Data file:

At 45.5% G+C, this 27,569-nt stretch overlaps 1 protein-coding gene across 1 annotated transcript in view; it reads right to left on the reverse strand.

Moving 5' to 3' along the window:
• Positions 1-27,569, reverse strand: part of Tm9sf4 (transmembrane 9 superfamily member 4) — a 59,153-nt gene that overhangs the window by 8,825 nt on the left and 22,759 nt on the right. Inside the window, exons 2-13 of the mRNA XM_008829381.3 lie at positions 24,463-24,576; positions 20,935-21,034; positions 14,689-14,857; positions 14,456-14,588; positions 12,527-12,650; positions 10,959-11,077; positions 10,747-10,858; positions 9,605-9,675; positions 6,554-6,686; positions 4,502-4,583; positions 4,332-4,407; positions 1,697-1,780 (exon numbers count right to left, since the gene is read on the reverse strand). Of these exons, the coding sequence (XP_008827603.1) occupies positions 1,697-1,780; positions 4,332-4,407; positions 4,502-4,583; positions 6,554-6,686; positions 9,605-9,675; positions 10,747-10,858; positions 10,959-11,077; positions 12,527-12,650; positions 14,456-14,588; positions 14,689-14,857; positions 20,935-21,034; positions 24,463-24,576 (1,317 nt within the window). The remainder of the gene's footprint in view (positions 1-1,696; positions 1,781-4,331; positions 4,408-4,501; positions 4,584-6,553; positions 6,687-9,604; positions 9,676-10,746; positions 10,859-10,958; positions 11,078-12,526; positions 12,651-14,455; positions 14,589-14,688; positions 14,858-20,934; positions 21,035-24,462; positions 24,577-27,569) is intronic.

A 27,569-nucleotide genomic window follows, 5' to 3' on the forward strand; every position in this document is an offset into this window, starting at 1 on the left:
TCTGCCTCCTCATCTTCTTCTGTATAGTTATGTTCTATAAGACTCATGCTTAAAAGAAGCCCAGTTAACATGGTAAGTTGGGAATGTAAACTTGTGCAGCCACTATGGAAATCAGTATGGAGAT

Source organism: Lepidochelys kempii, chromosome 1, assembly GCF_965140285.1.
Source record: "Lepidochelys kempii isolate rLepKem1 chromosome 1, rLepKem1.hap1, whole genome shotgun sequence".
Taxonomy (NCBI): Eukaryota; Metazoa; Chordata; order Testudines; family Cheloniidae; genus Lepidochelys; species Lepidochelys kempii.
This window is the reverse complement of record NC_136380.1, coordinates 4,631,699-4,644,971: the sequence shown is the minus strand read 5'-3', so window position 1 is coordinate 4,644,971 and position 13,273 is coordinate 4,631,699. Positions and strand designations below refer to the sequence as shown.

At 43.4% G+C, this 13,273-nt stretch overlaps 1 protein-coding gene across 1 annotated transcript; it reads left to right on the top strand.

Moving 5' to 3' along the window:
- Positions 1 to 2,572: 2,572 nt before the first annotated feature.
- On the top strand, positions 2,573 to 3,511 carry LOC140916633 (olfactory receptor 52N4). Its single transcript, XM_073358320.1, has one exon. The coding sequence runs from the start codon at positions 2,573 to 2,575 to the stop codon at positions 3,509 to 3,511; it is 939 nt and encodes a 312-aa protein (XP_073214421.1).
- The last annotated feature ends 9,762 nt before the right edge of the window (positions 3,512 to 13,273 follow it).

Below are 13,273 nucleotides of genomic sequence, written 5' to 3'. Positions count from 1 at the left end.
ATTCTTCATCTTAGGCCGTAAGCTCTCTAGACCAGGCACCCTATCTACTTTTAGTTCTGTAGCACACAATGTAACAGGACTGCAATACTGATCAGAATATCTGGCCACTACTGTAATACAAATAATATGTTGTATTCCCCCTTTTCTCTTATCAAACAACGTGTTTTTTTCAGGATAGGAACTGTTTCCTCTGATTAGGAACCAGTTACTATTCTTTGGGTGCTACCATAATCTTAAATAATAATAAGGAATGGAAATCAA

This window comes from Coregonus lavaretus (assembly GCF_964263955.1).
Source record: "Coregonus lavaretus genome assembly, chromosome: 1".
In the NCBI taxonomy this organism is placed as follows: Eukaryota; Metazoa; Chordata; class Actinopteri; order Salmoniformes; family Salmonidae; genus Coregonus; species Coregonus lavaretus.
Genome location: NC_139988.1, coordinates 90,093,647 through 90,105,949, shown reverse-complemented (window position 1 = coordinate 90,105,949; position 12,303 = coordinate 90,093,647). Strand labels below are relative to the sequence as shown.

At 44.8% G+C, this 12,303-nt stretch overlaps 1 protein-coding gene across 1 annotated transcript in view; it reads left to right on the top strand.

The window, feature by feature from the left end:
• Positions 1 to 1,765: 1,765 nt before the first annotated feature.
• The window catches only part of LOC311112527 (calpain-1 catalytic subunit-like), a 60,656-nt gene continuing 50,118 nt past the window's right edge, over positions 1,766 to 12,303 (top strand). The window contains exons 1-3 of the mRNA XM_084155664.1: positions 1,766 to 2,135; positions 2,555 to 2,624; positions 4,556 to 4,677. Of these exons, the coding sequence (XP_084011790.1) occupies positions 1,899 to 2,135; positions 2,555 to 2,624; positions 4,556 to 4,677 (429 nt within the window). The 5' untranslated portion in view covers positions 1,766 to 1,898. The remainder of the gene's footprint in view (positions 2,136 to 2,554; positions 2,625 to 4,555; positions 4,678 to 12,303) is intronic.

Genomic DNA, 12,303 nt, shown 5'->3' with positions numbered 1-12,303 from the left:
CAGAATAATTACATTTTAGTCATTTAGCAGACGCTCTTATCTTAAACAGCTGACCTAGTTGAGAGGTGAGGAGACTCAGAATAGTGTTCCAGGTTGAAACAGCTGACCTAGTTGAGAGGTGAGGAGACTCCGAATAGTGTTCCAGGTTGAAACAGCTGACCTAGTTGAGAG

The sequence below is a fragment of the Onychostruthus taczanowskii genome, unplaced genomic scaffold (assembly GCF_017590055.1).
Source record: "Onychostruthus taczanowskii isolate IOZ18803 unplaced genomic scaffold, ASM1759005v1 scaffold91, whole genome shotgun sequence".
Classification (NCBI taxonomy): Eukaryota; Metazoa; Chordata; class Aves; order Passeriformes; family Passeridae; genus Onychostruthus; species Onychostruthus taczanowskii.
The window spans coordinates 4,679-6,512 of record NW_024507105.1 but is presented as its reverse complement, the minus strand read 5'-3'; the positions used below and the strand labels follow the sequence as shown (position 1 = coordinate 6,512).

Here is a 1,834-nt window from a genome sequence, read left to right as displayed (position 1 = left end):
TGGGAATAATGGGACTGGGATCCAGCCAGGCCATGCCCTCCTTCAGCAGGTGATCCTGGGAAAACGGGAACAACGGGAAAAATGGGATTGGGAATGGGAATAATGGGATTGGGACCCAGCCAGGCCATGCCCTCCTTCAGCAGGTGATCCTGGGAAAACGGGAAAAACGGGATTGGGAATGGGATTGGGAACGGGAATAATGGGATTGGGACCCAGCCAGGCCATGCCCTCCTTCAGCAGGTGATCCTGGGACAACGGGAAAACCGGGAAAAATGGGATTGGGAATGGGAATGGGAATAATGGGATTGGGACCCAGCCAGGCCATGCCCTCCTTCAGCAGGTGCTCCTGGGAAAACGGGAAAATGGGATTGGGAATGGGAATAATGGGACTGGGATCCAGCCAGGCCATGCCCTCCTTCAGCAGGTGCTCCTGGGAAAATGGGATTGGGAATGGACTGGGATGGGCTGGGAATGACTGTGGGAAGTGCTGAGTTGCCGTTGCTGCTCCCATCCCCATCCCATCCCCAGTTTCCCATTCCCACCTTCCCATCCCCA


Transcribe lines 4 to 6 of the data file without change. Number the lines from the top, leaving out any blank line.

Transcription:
A 27,569-nucleotide genomic window follows, 5' to 3' on the forward strand; every position in this document is an offset into this window, starting at 1 on the left:
TCTGCCTCCTCATCTTCTTCTGTATAGTTATGTTCTATAAGACTCATGCTTAAAAGAAGCCCAGTTAACATGGTAAGTTGGGAATGTAAACTTGTGCAGCCACTATGGAAATCAGTATGGAGAT

Source organism: Lepidochelys kempii, chromosome 1, assembly GCF_965140285.1.